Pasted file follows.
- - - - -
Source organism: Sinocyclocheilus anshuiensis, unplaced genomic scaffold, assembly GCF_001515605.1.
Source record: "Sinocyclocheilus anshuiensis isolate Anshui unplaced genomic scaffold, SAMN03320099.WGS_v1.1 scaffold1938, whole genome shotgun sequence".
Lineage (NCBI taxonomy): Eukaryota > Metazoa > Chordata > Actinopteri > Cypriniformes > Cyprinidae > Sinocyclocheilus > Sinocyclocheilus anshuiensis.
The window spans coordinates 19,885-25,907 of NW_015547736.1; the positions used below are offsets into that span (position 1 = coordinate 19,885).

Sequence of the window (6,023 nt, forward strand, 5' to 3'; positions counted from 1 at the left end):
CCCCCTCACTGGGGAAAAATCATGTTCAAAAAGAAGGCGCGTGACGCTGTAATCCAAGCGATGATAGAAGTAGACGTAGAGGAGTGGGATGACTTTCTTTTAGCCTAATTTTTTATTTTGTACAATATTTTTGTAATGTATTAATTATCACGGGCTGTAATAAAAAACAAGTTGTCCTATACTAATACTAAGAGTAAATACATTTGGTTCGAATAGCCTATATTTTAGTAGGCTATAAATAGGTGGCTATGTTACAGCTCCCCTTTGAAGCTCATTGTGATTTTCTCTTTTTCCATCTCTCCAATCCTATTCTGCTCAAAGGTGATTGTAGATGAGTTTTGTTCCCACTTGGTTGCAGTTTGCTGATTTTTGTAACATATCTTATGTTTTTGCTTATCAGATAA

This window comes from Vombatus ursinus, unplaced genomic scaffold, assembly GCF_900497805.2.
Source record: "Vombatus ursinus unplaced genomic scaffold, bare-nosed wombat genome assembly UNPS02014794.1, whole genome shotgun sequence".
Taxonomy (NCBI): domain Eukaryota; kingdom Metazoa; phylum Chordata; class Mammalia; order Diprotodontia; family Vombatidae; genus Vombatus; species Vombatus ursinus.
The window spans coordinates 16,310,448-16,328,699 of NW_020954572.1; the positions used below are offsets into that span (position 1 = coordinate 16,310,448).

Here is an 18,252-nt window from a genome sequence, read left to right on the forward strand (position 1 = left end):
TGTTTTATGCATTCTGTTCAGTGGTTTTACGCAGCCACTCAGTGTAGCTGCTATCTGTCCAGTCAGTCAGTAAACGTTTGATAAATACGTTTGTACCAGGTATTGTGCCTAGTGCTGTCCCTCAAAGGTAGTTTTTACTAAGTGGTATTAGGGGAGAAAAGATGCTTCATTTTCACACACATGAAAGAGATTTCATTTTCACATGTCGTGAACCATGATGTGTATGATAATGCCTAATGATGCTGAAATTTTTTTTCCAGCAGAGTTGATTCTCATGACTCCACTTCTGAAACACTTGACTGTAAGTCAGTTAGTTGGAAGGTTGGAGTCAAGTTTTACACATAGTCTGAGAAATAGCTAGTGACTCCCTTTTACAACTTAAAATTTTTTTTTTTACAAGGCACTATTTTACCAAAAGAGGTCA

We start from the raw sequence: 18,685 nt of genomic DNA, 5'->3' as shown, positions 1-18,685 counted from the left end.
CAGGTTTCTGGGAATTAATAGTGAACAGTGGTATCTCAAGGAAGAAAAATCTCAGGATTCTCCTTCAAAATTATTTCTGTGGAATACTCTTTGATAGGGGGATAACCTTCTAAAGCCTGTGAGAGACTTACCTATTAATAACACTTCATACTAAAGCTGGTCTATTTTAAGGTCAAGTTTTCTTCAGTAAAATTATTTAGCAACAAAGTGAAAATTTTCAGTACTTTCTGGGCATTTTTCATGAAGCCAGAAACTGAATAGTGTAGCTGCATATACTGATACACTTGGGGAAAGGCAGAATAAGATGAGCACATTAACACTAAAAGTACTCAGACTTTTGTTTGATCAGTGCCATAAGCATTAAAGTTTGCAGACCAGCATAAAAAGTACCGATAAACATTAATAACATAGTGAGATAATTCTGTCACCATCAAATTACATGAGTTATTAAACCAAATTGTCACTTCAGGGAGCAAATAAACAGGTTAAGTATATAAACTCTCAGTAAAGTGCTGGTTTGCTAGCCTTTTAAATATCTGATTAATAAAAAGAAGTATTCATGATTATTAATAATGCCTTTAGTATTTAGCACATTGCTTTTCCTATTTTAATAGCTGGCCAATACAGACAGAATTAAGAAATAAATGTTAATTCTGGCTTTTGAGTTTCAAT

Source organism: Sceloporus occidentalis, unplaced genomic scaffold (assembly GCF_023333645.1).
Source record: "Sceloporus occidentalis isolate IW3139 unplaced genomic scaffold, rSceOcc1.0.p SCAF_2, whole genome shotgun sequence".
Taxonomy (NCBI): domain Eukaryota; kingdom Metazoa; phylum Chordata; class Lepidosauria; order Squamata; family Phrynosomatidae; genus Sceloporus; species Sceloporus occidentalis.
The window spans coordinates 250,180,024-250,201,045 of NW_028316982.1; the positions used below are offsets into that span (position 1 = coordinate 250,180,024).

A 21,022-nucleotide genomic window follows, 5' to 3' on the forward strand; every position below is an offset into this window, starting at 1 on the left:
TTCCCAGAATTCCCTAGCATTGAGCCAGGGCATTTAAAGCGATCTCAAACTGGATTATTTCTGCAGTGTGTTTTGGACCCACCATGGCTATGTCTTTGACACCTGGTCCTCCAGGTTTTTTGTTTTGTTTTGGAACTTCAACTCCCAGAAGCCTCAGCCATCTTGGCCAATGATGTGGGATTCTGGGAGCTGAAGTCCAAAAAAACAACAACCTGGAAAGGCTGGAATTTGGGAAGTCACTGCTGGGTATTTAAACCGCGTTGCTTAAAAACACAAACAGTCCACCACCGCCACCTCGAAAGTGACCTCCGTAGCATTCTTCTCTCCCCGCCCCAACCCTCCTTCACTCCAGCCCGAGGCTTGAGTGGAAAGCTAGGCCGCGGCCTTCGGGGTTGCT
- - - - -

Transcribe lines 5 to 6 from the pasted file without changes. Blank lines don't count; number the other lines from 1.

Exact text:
Sequence of the window (6,023 nt, forward strand, 5' to 3'; positions counted from 1 at the left end):
CCCCCTCACTGGGGAAAAATCATGTTCAAAAAGAAGGCGCGTGACGCTGTAATCCAAGCGATGATAGAAGTAGACGTAGAGGAGTGGGATGACTTTCTTTTAGCCTAATTTTTTATTTTGTACAATATTTTTGTAATGTATTAATTATCACGGGCTGTAATAAAAAACAAGTTGTCCTATACTAATACTAAGAGTAAATACATTTGGTTCGAATAGCCTATATTTTAGTAGGCTATAAATAGGTGGCTATGTTACAGCTCCCCTTTGAAGCTCATTGTGATTTTCTCTTTTTCCATCTCTCCAATCCTATTCTGCTCAAAGGTGATTGTAGATGAGTTTTGTTCCCACTTGGTTGCAGTTTGCTGATTTTTGTAACATATCTTATGTTTTTGCTTATCAGATAA